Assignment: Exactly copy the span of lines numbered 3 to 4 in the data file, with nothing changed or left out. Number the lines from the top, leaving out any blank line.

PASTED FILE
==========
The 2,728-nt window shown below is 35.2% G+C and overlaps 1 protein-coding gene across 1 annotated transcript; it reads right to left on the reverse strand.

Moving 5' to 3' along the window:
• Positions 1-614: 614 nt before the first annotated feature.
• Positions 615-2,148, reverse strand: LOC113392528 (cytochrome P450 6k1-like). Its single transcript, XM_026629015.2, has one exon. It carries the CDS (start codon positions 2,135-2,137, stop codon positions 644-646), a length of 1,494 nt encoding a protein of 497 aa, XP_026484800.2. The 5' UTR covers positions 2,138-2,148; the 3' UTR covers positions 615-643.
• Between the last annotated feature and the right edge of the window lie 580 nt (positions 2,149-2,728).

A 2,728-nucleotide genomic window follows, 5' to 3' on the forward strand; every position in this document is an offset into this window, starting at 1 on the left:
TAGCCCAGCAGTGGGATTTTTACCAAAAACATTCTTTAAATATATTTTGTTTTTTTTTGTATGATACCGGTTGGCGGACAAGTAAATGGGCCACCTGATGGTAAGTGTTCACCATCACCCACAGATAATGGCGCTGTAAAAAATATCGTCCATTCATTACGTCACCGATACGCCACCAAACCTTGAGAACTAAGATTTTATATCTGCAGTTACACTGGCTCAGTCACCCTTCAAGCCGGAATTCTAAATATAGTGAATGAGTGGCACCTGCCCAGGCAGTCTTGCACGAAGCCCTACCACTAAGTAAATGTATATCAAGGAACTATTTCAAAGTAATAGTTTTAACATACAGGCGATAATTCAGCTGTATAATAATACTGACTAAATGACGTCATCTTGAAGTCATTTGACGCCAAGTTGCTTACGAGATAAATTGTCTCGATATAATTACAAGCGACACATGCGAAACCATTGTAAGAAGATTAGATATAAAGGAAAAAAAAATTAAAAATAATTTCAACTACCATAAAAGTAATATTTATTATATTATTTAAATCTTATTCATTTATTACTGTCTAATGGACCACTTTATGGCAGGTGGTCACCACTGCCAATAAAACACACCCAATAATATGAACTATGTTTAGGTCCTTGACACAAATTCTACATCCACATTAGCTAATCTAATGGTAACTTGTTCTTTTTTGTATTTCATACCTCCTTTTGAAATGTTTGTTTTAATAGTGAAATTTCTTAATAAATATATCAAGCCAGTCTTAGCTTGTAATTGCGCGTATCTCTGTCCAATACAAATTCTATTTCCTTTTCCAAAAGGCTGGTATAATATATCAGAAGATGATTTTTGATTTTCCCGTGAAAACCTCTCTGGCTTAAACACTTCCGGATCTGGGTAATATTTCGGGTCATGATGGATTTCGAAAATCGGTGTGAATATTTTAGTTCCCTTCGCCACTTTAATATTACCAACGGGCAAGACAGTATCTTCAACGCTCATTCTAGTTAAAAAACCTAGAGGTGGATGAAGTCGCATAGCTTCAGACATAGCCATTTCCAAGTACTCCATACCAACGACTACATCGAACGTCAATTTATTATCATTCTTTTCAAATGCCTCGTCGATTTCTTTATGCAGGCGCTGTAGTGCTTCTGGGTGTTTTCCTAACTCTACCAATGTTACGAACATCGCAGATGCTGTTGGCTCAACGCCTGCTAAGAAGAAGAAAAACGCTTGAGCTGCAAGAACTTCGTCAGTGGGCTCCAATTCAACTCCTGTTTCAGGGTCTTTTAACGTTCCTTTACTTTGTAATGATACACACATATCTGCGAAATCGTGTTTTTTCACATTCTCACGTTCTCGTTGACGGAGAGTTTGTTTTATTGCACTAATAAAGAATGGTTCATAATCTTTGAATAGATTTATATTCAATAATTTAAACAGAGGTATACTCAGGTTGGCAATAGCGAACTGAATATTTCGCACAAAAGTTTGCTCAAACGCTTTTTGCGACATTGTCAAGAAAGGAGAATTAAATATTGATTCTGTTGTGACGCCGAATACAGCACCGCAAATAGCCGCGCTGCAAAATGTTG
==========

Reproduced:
• Positions 1-614: 614 nt before the first annotated feature.
• Positions 615-2,148, reverse strand: LOC113392528 (cytochrome P450 6k1-like). Its single transcript, XM_026629015.2, has one exon. It carries the CDS (start codon positions 2,135-2,137, stop codon positions 644-646), a length of 1,494 nt encoding a protein of 497 aa, XP_026484800.2. The 5' UTR covers positions 2,138-2,148; the 3' UTR covers positions 615-643.